Pictured is Keeneland Racecourse in Lexington.

CORBIN — It has been an ongoing story since 2014 — a horse racing facility is coming to Corbin — but Corbin Mayor Suzie Razmus says this is it this time.

Keeneland and its new partnership with the majority owners of Kentucky Downs announced on Monday a new plan for a Standardbred racing facility in Corbin as well as a sister facility in Williamsburg. The partners announced they have filed an application for a racing license and proposed construction for the state-of-the-art racing facility in Corbin and related track extension in Williamsburg.

“We are proud of the significant investment this partnership is committed to making in our community, and are excited to see the infusion of tourism, economic development and new jobs it will bring to Williamsburg and Whitley County,” Williamsburg Mayor Roddy Harrison stated.

Keeneland has been in talks with the City of Corbin since 2015 with different visions for the racetrack from Thunder Gap for quarter horse racing to Cumberland Run that was a partnership between Keeneland and Churchill Downs announced in 2017. 

Now the proposed facility will be a harness racing facility and historical racing machines will also be a feature.

“Corbin is thrilled to be a part of this endeavor,” Razmus said. “The new racing facility will be a welcome addition to our city’s already long list of sites and attractions for local residents and visitors.”

Kentucky Downs, located in Franklin, Kentucky, is majority owned, controlled and managed by a partnership led by Ron Winchell and Marc Falcone.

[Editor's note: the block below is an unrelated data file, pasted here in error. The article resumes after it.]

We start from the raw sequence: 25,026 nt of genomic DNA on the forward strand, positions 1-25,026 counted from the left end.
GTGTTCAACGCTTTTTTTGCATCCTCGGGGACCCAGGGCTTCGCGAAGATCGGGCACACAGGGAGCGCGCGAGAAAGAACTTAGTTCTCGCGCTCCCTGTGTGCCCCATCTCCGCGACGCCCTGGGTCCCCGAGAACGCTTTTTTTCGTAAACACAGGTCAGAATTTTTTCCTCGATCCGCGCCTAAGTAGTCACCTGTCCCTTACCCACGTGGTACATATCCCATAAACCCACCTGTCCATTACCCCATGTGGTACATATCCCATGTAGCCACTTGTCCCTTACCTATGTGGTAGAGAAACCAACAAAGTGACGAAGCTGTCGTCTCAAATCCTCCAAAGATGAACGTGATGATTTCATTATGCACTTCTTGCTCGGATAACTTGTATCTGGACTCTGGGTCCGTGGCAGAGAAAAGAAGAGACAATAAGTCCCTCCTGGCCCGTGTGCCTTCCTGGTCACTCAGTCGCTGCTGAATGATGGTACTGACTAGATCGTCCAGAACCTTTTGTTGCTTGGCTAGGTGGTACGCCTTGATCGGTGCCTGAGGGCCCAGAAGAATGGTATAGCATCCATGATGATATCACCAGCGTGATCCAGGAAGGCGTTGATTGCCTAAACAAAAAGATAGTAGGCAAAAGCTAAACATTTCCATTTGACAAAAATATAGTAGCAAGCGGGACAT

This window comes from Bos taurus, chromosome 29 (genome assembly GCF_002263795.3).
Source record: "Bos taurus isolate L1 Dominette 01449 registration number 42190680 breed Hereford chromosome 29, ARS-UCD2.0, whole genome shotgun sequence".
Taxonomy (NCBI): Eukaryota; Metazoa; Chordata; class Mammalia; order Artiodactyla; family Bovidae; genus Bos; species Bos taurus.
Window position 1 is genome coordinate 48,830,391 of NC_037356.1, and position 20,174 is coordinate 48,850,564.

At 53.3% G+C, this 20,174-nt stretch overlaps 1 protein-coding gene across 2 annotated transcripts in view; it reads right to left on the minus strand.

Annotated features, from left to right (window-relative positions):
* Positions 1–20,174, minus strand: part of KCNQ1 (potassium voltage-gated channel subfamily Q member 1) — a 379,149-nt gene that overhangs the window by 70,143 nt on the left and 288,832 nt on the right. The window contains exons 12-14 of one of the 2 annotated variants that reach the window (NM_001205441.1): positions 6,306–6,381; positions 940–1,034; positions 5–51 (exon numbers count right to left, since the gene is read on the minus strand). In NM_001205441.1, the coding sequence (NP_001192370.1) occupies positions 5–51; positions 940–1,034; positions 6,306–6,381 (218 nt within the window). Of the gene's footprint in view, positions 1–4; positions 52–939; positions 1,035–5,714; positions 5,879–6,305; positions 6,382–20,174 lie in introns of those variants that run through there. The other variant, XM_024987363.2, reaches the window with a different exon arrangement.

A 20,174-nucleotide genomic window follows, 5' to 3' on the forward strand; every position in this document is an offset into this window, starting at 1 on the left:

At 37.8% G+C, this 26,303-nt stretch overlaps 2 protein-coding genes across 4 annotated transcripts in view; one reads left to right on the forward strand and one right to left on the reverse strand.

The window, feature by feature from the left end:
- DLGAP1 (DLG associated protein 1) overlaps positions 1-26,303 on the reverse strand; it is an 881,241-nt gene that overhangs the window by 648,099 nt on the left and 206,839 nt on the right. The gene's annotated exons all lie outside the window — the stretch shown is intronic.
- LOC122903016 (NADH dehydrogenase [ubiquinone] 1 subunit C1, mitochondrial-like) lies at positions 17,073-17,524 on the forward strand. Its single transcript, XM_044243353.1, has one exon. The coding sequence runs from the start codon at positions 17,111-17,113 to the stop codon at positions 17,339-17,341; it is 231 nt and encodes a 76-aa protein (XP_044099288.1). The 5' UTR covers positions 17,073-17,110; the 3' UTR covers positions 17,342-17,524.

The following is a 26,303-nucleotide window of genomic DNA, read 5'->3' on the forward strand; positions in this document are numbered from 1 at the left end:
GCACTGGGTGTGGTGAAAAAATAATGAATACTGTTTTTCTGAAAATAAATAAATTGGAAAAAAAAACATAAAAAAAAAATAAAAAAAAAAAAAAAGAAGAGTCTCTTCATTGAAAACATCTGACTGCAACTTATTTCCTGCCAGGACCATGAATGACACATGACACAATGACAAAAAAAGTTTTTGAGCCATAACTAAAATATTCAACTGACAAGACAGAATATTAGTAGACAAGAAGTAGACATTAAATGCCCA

“Horse racing is an extremely vital part of the Commonwealth’s economy,” said Winchell. “With the addition of a new race track and related amenities in southeastern Kentucky, it will help to continue the momentum we have created for the state and our industry in recent years.”

“Keeneland has dedicated resources to this region and project for many years and we look forward to working alongside our partners at Kentucky Downs to bring this project to life,” Keeneland President and CEO Bill Thomason said. “This project will strengthen Kentucky’s vital horse industry and positively impact the Commonwealth and the local communities by stimulating significant economic growth, generating hundreds of new jobs and enhancing tourism and hospitality.”

Officials from each racing association are working with state and local officials on a number of incentives and necessary infrastructure improvements to bring the facilities to fruition. Additionally, the venture is working with local investors to enhance the magnitude of the impact to the region.

Each facility is contingent upon approval of an initial pari-mutuel racing license by the Kentucky Horse Racing Commission. The next meeting date for the commission is October 20.

Razmus said that race dates for 2021 have to be set by Nov. 1, 2020. While the Corbin facility would not be ready to hold races in 2021, race day would be held at the Red Mile in Lexington until the Corbin track was ready.

"We welcome Keeneland and we're looking forward to many years of partnership," Razmus said.

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